The Nag Champa fragrance originated in India. Its main fragrant ingredient is the champaca flower that is cultivated in South and Southeast Asia, extending to some portions of East Asia as well.
Champaca is a flowering tree that’s part of the magnolia family. Its creamy blossoms are highly fragrant and its wood is often used for furniture and construction. It’s an earthy blend that evokes positivity.
Nag champa is a combination of herbs, essential oils, and floral extracts. The natural ingredients help cleanse the air and create a relaxing atmosphere in preparation for meditation. This scent also has a nostalgic hold on many of its customers that remember burning this incense decades ago. But many newcomers instantly fall in love with this woody but floral recipe.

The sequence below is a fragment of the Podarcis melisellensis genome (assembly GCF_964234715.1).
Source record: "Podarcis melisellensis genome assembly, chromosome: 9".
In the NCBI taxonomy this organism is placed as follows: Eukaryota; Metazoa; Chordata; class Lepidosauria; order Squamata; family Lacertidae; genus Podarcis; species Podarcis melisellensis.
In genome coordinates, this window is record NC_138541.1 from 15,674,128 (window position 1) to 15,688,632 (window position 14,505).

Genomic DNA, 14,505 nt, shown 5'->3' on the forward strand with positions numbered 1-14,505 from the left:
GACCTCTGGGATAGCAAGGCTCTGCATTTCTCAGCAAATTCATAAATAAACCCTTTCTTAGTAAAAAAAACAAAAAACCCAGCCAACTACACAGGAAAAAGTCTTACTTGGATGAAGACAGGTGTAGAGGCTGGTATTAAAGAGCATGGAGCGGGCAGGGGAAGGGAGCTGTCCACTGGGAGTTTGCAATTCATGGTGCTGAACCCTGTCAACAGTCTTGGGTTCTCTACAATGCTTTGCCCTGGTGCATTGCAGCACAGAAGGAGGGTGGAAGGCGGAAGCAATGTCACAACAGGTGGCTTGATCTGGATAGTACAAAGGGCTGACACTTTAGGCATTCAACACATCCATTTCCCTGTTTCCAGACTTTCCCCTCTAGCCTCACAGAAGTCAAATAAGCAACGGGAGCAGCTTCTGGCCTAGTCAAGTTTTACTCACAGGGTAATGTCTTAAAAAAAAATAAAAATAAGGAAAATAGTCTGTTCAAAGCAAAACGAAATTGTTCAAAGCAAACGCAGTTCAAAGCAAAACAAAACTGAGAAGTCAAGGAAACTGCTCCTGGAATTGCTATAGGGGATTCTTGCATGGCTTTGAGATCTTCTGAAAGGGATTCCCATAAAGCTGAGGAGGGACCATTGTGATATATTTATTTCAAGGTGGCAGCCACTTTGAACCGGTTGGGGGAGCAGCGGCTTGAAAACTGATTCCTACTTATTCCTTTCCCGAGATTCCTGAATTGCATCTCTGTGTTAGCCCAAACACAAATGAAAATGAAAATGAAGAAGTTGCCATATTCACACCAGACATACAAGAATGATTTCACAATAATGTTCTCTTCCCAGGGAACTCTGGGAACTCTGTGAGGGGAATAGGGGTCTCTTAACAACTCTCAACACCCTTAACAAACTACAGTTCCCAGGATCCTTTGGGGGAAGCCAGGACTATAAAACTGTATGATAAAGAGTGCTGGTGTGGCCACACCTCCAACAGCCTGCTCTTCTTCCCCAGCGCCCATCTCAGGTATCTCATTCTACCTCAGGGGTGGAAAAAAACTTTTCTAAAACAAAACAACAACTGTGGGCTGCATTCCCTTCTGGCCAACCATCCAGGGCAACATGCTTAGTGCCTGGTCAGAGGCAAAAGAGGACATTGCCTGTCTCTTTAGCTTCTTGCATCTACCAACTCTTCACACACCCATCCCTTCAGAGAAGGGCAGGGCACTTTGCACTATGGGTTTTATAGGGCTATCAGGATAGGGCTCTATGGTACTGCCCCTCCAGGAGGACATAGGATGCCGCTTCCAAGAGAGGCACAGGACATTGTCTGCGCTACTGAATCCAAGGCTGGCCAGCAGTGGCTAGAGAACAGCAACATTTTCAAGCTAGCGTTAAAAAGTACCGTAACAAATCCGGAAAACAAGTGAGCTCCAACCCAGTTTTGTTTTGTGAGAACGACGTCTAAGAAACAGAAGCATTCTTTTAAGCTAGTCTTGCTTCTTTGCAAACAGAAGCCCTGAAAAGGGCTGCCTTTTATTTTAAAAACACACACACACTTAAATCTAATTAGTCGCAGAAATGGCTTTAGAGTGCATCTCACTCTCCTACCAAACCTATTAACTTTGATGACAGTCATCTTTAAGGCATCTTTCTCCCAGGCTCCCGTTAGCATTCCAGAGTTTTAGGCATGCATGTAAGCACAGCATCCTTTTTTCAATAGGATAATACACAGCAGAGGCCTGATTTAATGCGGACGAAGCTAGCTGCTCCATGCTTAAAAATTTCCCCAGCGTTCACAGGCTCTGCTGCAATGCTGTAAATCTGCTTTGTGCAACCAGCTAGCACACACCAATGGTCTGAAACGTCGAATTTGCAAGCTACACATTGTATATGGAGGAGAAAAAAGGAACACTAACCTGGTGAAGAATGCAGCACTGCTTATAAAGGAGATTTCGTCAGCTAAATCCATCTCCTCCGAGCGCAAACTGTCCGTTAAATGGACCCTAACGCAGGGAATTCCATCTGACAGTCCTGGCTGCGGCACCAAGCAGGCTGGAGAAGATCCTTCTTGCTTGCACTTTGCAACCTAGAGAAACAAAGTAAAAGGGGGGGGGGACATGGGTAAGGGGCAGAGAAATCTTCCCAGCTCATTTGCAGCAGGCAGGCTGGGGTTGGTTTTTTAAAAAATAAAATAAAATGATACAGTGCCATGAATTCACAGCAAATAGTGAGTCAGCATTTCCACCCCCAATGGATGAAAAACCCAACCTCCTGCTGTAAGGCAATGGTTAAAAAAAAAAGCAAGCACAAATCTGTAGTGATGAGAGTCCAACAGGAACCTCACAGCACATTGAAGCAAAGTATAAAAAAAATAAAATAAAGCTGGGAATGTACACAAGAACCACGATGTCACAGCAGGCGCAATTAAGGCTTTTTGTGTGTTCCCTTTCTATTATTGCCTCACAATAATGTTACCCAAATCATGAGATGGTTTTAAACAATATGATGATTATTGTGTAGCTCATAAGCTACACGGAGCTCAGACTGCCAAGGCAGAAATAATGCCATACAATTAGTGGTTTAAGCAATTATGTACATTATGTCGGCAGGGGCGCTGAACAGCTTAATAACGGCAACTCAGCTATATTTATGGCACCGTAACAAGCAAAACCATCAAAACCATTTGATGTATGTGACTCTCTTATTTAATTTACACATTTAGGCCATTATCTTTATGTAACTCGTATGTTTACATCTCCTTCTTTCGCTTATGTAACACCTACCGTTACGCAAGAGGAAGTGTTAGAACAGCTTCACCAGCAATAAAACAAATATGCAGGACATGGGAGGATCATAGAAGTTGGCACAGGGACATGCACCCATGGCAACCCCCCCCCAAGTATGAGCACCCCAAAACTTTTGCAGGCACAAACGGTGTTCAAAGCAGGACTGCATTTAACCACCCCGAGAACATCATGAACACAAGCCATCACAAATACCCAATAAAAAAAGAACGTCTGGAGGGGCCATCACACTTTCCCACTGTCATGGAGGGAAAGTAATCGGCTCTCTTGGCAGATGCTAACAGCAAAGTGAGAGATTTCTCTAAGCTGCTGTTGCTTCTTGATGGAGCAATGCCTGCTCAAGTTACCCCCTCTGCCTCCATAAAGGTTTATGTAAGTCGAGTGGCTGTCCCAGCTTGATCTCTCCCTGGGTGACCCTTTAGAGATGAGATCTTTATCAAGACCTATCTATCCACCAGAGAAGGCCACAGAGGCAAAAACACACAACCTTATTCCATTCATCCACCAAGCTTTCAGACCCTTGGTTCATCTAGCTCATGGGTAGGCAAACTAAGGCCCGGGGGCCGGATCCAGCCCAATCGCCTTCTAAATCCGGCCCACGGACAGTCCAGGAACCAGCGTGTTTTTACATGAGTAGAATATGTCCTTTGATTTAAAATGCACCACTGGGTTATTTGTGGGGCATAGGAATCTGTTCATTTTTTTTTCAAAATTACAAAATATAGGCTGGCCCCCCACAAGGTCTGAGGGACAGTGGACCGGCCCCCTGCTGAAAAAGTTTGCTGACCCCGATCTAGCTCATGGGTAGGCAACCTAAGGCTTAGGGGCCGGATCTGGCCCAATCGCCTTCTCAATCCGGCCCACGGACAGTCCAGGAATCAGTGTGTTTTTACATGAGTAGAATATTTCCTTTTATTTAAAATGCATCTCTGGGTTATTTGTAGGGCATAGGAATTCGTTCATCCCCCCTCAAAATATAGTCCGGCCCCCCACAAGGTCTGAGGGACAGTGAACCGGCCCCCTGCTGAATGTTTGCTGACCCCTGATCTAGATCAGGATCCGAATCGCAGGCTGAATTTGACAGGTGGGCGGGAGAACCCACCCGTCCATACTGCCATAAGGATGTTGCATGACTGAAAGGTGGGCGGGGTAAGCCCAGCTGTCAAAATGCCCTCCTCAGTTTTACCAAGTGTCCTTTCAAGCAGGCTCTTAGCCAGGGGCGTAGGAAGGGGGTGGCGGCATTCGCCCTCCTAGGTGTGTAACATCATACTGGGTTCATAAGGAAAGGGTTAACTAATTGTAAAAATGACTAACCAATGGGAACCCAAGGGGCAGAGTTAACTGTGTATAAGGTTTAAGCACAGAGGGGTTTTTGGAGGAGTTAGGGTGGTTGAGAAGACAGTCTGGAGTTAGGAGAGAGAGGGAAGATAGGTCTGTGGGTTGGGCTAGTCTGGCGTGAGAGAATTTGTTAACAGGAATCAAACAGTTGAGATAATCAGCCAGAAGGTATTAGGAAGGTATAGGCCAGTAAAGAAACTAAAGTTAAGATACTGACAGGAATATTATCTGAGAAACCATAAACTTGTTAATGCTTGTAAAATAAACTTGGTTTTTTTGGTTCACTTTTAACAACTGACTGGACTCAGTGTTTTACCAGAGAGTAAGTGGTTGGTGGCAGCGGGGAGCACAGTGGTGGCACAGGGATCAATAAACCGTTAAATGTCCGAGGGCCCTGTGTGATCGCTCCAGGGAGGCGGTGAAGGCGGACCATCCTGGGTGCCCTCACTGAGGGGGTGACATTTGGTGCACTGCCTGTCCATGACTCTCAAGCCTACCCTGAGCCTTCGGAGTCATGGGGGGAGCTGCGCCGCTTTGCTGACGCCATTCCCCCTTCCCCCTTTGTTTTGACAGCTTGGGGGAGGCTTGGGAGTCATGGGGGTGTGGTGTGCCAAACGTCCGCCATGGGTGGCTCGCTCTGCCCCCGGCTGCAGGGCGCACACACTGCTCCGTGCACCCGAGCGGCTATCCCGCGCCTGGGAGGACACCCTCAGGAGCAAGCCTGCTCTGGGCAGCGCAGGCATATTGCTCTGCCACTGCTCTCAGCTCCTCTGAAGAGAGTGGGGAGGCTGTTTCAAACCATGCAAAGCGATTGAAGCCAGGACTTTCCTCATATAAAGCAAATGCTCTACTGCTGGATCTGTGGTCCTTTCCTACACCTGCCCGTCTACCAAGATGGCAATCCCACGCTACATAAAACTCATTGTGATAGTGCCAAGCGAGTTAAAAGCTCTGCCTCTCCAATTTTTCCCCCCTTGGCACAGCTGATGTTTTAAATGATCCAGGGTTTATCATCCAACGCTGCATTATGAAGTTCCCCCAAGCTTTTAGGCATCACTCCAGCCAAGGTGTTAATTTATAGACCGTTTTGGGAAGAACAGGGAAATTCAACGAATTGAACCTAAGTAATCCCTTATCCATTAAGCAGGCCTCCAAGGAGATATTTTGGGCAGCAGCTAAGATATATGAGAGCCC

Since each stick is rolled by hand, they can vary slightly in size. Because of this, you will often see them sold by weight instead of the number of sticks. This box is 250 grams, which is approximately 250 sticks of incense.
- All natural ingredients
- Hand rolled using traditional methods
- Original Nag Champa scent you’re familiar with
- Nice, balanced fragrance, not too strong
- This one box will last for months
- You have to pay attention to the packaging to make sure you have the original scent
2. Satya Super Hit Incense Sticks
K. S. Balakrishna Setty developed Satya’s SuperHit recipe. It’s also made of wood bark, fragrant flowers, herbs, essential oils, and resins.
This bundle includes:
- 180 grams (approximately 180 incense sticks)
- Govinda incense stick holder